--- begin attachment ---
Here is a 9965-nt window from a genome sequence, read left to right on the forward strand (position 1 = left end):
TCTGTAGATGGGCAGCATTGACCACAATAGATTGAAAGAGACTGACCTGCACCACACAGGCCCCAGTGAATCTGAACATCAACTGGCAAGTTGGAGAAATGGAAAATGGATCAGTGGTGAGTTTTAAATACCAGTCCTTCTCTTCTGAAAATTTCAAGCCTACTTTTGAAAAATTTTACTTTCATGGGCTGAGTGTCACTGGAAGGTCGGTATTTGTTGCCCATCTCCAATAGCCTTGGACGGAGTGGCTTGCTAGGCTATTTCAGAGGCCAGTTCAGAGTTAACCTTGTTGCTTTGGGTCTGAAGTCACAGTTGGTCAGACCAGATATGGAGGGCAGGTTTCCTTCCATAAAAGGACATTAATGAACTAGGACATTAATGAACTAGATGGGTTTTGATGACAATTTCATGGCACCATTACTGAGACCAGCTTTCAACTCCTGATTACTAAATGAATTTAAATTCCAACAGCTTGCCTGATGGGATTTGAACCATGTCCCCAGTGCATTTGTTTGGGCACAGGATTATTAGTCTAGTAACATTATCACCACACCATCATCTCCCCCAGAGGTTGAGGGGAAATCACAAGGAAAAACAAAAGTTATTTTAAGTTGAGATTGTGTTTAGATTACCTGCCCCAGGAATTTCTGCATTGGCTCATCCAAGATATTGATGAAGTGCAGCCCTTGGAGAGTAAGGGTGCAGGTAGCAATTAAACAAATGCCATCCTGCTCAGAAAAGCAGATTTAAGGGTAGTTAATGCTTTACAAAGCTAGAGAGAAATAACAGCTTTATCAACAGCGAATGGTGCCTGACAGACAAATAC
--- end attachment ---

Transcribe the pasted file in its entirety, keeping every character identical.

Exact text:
Here is a 9965-nt window from a genome sequence, read left to right on the forward strand (position 1 = left end):
TCTGTAGATGGGCAGCATTGACCACAATAGATTGAAAGAGACTGACCTGCACCACACAGGCCCCAGTGAATCTGAACATCAACTGGCAAGTTGGAGAAATGGAAAATGGATCAGTGGTGAGTTTTAAATACCAGTCCTTCTCTTCTGAAAATTTCAAGCCTACTTTTGAAAAATTTTACTTTCATGGGCTGAGTGTCACTGGAAGGTCGGTATTTGTTGCCCATCTCCAATAGCCTTGGACGGAGTGGCTTGCTAGGCTATTTCAGAGGCCAGTTCAGAGTTAACCTTGTTGCTTTGGGTCTGAAGTCACAGTTGGTCAGACCAGATATGGAGGGCAGGTTTCCTTCCATAAAAGGACATTAATGAACTAGGACATTAATGAACTAGATGGGTTTTGATGACAATTTCATGGCACCATTACTGAGACCAGCTTTCAACTCCTGATTACTAAATGAATTTAAATTCCAACAGCTTGCCTGATGGGATTTGAACCATGTCCCCAGTGCATTTGTTTGGGCACAGGATTATTAGTCTAGTAACATTATCACCACACCATCATCTCCCCCAGAGGTTGAGGGGAAATCACAAGGAAAAACAAAAGTTATTTTAAGTTGAGATTGTGTTTAGATTACCTGCCCCAGGAATTTCTGCATTGGCTCATCCAAGATATTGATGAAGTGCAGCCCTTGGAGAGTAAGGGTGCAGGTAGCAATTAAACAAATGCCATCCTGCTCAGAAAAGCAGATTTAAGGGTAGTTAATGCTTTACAAAGCTAGAGAGAAATAACAGCTTTATCAACAGCGAATGGTGCCTGACAGACAAATAC